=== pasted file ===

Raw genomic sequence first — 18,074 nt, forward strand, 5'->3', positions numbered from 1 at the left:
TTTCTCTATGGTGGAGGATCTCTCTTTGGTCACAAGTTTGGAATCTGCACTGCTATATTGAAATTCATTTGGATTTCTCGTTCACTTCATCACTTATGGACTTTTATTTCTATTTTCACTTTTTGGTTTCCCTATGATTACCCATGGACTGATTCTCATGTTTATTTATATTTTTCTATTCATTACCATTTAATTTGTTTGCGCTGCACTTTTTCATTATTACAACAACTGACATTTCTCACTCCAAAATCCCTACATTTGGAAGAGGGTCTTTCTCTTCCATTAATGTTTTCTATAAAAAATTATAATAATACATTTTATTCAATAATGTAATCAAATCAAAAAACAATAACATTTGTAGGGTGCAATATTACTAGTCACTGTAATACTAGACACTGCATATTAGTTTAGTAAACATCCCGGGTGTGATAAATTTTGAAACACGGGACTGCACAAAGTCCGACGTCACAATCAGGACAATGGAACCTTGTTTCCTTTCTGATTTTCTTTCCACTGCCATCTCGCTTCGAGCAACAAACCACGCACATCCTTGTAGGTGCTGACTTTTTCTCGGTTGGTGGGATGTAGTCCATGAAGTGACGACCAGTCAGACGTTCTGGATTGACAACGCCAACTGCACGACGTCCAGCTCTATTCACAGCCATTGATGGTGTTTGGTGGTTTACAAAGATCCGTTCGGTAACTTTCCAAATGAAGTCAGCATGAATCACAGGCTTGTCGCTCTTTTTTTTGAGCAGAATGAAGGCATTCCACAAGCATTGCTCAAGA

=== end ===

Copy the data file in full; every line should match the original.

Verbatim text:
Raw genomic sequence first — 18,074 nt, forward strand, 5'->3', positions numbered from 1 at the left:
TTTCTCTATGGTGGAGGATCTCTCTTTGGTCACAAGTTTGGAATCTGCACTGCTATATTGAAATTCATTTGGATTTCTCGTTCACTTCATCACTTATGGACTTTTATTTCTATTTTCACTTTTTGGTTTCCCTATGATTACCCATGGACTGATTCTCATGTTTATTTATATTTTTCTATTCATTACCATTTAATTTGTTTGCGCTGCACTTTTTCATTATTACAACAACTGACATTTCTCACTCCAAAATCCCTACATTTGGAAGAGGGTCTTTCTCTTCCATTAATGTTTTCTATAAAAAATTATAATAATACATTTTATTCAATAATGTAATCAAATCAAAAAACAATAACATTTGTAGGGTGCAATATTACTAGTCACTGTAATACTAGACACTGCATATTAGTTTAGTAAACATCCCGGGTGTGATAAATTTTGAAACACGGGACTGCACAAAGTCCGACGTCACAATCAGGACAATGGAACCTTGTTTCCTTTCTGATTTTCTTTCCACTGCCATCTCGCTTCGAGCAACAAACCACGCACATCCTTGTAGGTGCTGACTTTTTCTCGGTTGGTGGGATGTAGTCCATGAAGTGACGACCAGTCAGACGTTCTGGATTGACAACGCCAACTGCACGACGTCCAGCTCTATTCACAGCCATTGATGGTGTTTGGTGGTTTACAAAGATCCGTTCGGTAACTTTCCAAATGAAGTCAGCATGAATCACAGGCTTGTCGCTCTTTTTTTTGAGCAGAATGAAGGCATTCCACAAGCATTGCTCAAGA